Flexible work has unquestionably been a game-changer. As an operating model, it also comes with an inherent danger of breeding inconsistent employee experience. After all, promoting a cohesive and inclusive company culture is that much more difficult when team members are scattered across different locations and adhere to different schedules. We’ve seen plenty of evidence during this current shift toward hybrid work that when team members are isolated physically, disconnection often crops up. So when it comes to evolving flex-forward culture, caring for belonging and connectivity are essential.
As of 2022, 52% of workers said they were considering a switch to remote or hybrid work in the year ahead. To course-correct the uneven employee experiences that can be a byproduct of mixing remote and in-person work, organizations can look for ways to create shared employee experiences. These are moments, touchpoints, and aspects of culture that are experienced universally and are implemented in a fair and equal way. (Note, these are separate from macro equity concerns such as pay parity and DEI issues.) Read on to learn how to connect hybrid team members in more equitable ways.
What are shared experiences and why do they matter?
There’s the actual work, and then there are the rest of the individual experiences we each have at work (whether in the office or logging in from home) every day. Those “soft” aspects of organizational culture are, of course, some of the most impactful in forming our opinions about our work lives. Shared experiences are about calibrating those experiences to be more consistent, avoiding putting some people at a disadvantage, as well as allowing space for individual preferences and working styles. (Learn more about equitable experiences.)
A few examples of equitably shared experiences in practice:
- Making sure office meeting rooms facilitate remote participants
- A documented and distributed flexible work policy for all, with priority working hours and FAQs
- Internal comms software that helps keep employees looped in as a company-wide team, from essential updates to relationship-building and recognition
With the percentage of engaged workers down to 34% in 2022, it’s no wonder that 79% of organizations have said that fostering a sense of belonging in the workforce is important to their near-term success, and 93% agreed that a sense of belonging drives organizational performance. To this end, creating and fostering equitably shared experiences can help transform individual employee experience—making people feel more included and generally on the same page means more engagement, which positively impacts a slew of business outcomes.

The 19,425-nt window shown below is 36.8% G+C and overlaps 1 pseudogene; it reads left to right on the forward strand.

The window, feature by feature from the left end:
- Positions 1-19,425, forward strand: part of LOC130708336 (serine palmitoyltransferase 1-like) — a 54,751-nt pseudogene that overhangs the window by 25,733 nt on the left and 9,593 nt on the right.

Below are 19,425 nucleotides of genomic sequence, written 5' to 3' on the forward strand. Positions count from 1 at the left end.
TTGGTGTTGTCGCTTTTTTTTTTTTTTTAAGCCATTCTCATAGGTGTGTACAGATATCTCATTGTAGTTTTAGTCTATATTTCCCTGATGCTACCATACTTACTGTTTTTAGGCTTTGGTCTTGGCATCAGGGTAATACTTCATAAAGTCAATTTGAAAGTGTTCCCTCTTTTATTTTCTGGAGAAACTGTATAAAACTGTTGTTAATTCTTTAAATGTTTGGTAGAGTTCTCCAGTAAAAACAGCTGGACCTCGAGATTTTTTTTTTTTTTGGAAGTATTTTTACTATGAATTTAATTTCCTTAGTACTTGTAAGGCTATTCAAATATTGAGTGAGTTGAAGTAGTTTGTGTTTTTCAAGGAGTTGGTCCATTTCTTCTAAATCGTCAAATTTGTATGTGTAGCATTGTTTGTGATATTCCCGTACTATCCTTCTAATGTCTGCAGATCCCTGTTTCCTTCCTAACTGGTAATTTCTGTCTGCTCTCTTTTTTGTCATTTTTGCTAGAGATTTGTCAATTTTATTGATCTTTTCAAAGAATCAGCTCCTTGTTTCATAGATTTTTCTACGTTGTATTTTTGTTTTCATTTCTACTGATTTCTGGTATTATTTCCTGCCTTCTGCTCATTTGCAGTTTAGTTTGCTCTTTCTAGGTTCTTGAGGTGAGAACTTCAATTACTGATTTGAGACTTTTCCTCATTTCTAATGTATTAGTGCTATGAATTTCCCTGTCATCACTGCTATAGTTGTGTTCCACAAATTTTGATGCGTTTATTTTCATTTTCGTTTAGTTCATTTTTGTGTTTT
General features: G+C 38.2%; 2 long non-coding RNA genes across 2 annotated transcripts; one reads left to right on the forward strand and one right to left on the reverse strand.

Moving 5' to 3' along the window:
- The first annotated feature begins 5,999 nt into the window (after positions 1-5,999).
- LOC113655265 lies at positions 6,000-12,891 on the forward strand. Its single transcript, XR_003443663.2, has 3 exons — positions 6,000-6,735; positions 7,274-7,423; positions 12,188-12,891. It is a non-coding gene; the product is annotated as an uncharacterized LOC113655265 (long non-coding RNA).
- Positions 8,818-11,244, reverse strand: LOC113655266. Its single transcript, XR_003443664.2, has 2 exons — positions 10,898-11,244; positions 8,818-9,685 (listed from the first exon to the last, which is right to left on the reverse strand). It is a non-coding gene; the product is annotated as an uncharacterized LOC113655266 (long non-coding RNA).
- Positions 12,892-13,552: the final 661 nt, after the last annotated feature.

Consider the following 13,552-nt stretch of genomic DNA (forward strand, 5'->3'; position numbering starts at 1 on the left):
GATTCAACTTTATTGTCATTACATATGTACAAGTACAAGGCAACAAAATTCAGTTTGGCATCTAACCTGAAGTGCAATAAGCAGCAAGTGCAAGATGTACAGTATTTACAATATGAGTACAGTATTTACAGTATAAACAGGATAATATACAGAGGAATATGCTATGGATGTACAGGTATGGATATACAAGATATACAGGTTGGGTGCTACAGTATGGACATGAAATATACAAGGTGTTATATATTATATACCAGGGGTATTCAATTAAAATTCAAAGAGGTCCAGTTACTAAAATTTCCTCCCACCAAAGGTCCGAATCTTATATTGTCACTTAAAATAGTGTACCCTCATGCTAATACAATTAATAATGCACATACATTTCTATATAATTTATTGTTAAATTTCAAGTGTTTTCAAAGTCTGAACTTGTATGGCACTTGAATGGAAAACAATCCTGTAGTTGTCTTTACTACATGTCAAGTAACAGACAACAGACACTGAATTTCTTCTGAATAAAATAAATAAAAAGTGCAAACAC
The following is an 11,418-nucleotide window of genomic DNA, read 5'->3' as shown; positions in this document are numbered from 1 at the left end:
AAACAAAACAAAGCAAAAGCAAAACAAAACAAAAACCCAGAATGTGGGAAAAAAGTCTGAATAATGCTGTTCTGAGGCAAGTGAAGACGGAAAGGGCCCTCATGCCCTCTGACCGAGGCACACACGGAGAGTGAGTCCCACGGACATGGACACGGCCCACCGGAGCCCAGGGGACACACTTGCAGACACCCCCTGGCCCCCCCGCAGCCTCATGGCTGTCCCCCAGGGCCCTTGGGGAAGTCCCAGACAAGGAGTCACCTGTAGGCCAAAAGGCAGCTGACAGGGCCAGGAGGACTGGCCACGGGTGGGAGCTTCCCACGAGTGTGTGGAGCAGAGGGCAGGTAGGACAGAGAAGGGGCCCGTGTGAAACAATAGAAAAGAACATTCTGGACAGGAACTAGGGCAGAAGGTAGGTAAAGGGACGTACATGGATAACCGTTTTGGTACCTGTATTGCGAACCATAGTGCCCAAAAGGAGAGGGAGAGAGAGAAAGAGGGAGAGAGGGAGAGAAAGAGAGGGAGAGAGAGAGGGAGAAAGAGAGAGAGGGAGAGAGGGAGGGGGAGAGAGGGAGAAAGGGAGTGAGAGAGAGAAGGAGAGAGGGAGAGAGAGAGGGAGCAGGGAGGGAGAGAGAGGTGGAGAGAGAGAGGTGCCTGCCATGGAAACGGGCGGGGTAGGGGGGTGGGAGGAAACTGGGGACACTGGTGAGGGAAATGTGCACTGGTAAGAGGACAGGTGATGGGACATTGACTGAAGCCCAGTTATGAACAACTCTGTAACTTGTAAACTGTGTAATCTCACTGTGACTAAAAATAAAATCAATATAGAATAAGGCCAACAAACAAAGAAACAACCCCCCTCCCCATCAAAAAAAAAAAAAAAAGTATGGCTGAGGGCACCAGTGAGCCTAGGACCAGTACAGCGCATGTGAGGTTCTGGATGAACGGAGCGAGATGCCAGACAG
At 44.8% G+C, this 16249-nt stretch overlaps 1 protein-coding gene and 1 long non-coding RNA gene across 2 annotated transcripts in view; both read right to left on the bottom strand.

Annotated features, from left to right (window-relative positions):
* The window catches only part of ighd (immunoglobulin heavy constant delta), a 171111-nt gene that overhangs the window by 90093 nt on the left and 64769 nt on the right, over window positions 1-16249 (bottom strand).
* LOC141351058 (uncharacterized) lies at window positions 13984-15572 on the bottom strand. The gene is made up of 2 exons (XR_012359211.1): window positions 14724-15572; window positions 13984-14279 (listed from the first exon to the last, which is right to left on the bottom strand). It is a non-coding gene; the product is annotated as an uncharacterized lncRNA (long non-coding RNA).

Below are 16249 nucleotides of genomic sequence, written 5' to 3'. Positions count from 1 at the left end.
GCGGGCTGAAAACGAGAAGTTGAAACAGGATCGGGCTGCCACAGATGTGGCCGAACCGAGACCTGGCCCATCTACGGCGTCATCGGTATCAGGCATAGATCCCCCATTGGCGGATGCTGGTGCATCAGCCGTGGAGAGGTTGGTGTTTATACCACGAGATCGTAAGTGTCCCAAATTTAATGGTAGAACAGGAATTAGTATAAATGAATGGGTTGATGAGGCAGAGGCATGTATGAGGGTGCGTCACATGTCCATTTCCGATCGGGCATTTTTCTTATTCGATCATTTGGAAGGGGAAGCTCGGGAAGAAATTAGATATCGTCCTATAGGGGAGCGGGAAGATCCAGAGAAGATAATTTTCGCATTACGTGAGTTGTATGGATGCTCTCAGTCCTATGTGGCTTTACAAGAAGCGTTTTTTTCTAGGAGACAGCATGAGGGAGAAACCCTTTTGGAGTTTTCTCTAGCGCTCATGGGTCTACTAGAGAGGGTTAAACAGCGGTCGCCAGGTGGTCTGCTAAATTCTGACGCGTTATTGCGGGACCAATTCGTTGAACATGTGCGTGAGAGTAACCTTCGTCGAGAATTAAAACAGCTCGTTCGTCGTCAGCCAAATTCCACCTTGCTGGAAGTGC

In what areas are shared experiences often missing?
Inconsistent daily experiences are easy to pinpoint; we’ve all grumbled about disconnects, “unfair” discrepancies, and feeling “lost” within certain parts of the workday. Zero in on the micro-experiences that can feel disjointed because of how colleagues are set up differently within a distributed-team context. These hybrid-life inequities frequently fall into one of the following categories (as broken down in this white paper on the topic):
- Connecting with coworkers: 43% of business leaders say relationship-building activities are the number-one challenge of hybrid operations.
- Collaboration capabilities: 73% of employees say that collaboration takes more effort and planning today.
- Career opportunity and recognition: 41% of US executives have said that remote employees would be less likely to be considered for promotion.
- Accommodations and accessibility: 41% of employees say they’d come into the office for “access to tools, tech or spaces” they don’t have at home.
Making employee experiences more equitable
The challenge of extending company culture consistently across distributed employees can feel overwhelming. Try addressing obvious pain points first, and brainstorm how to make those everyday work experiences more collective, more equitable, and more universal. Rather than prioritizing in-office workers or remote workers first, seek out solutions that are location-flexible or agnostic. Consider how to run employee events, provide rewards and amenities, and build out functional infrastructure to account for everyone, even if that means offering several options.
For inspiration, check out how industry-leading businesses have tackled hybrid culture gaps.
In the long run, centering equitable experiences for hybrid teams—from equal access to tools to policies that help folks engage, whatever their working style—will offer employees equal footing in their day-to-day work experience. Consider that sense of inclusion, fairness, and security an engagement power tool.